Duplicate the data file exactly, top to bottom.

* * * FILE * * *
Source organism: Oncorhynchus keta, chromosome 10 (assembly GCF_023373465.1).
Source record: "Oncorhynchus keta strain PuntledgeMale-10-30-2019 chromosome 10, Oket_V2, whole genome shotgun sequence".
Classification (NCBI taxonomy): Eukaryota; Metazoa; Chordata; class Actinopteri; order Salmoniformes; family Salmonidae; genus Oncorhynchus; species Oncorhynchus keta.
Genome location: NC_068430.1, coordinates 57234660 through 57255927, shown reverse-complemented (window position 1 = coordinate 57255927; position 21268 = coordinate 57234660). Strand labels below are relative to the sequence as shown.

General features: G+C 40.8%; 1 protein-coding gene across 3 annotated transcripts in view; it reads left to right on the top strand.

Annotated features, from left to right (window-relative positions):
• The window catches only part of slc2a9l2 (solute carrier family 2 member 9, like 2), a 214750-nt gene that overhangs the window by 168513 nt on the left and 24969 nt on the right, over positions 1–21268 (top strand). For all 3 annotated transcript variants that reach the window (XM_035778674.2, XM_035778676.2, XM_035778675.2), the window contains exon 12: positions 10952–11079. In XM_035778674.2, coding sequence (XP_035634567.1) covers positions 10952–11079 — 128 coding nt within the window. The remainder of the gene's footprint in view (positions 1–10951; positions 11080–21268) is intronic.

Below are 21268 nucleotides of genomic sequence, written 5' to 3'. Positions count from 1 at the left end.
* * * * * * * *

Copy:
Source organism: Oncorhynchus keta, chromosome 10 (assembly GCF_023373465.1).
Source record: "Oncorhynchus keta strain PuntledgeMale-10-30-2019 chromosome 10, Oket_V2, whole genome shotgun sequence".
Classification (NCBI taxonomy): Eukaryota; Metazoa; Chordata; class Actinopteri; order Salmoniformes; family Salmonidae; genus Oncorhynchus; species Oncorhynchus keta.
Genome location: NC_068430.1, coordinates 57234660 through 57255927, shown reverse-complemented (window position 1 = coordinate 57255927; position 21268 = coordinate 57234660). Strand labels below are relative to the sequence as shown.

General features: G+C 40.8%; 1 protein-coding gene across 3 annotated transcripts in view; it reads left to right on the top strand.

Annotated features, from left to right (window-relative positions):
• The window catches only part of slc2a9l2 (solute carrier family 2 member 9, like 2), a 214750-nt gene that overhangs the window by 168513 nt on the left and 24969 nt on the right, over positions 1–21268 (top strand). For all 3 annotated transcript variants that reach the window (XM_035778674.2, XM_035778676.2, XM_035778675.2), the window contains exon 12: positions 10952–11079. In XM_035778674.2, coding sequence (XP_035634567.1) covers positions 10952–11079 — 128 coding nt within the window. The remainder of the gene's footprint in view (positions 1–10951; positions 11080–21268) is intronic.

Below are 21268 nucleotides of genomic sequence, written 5' to 3'. Positions count from 1 at the left end.